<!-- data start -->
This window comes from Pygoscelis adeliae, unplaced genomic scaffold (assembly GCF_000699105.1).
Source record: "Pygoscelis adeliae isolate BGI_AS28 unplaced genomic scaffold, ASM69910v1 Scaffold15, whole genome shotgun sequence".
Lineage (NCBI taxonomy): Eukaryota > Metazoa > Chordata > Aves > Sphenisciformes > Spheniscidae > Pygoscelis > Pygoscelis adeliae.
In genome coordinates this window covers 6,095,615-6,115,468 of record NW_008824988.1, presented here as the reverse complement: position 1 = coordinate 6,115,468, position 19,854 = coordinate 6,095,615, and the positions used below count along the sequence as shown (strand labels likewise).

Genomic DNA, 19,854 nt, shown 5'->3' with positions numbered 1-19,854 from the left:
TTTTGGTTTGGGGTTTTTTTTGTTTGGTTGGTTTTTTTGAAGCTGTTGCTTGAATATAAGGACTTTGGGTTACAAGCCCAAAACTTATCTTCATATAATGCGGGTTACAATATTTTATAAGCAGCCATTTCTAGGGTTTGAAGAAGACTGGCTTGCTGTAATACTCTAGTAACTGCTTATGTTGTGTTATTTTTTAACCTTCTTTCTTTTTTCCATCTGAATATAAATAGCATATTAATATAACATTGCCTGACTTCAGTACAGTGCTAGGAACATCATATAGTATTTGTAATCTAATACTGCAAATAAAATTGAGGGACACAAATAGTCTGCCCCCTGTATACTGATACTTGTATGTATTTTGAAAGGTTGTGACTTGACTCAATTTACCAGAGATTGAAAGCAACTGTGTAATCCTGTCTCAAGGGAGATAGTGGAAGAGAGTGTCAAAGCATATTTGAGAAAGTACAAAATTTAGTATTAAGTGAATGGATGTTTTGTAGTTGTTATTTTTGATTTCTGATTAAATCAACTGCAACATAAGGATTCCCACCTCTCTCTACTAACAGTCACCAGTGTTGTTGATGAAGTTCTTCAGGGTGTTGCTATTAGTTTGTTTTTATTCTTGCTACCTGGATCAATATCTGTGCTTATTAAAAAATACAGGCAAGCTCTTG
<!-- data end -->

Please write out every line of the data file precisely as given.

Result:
This window comes from Pygoscelis adeliae, unplaced genomic scaffold (assembly GCF_000699105.1).
Source record: "Pygoscelis adeliae isolate BGI_AS28 unplaced genomic scaffold, ASM69910v1 Scaffold15, whole genome shotgun sequence".
Lineage (NCBI taxonomy): Eukaryota > Metazoa > Chordata > Aves > Sphenisciformes > Spheniscidae > Pygoscelis > Pygoscelis adeliae.
In genome coordinates this window covers 6,095,615-6,115,468 of record NW_008824988.1, presented here as the reverse complement: position 1 = coordinate 6,115,468, position 19,854 = coordinate 6,095,615, and the positions used below count along the sequence as shown (strand labels likewise).

Genomic DNA, 19,854 nt, shown 5'->3' with positions numbered 1-19,854 from the left:
TTTTGGTTTGGGGTTTTTTTTGTTTGGTTGGTTTTTTTGAAGCTGTTGCTTGAATATAAGGACTTTGGGTTACAAGCCCAAAACTTATCTTCATATAATGCGGGTTACAATATTTTATAAGCAGCCATTTCTAGGGTTTGAAGAAGACTGGCTTGCTGTAATACTCTAGTAACTGCTTATGTTGTGTTATTTTTTAACCTTCTTTCTTTTTTCCATCTGAATATAAATAGCATATTAATATAACATTGCCTGACTTCAGTACAGTGCTAGGAACATCATATAGTATTTGTAATCTAATACTGCAAATAAAATTGAGGGACACAAATAGTCTGCCCCCTGTATACTGATACTTGTATGTATTTTGAAAGGTTGTGACTTGACTCAATTTACCAGAGATTGAAAGCAACTGTGTAATCCTGTCTCAAGGGAGATAGTGGAAGAGAGTGTCAAAGCATATTTGAGAAAGTACAAAATTTAGTATTAAGTGAATGGATGTTTTGTAGTTGTTATTTTTGATTTCTGATTAAATCAACTGCAACATAAGGATTCCCACCTCTCTCTACTAACAGTCACCAGTGTTGTTGATGAAGTTCTTCAGGGTGTTGCTATTAGTTTGTTTTTATTCTTGCTACCTGGATCAATATCTGTGCTTATTAAAAAATACAGGCAAGCTCTTG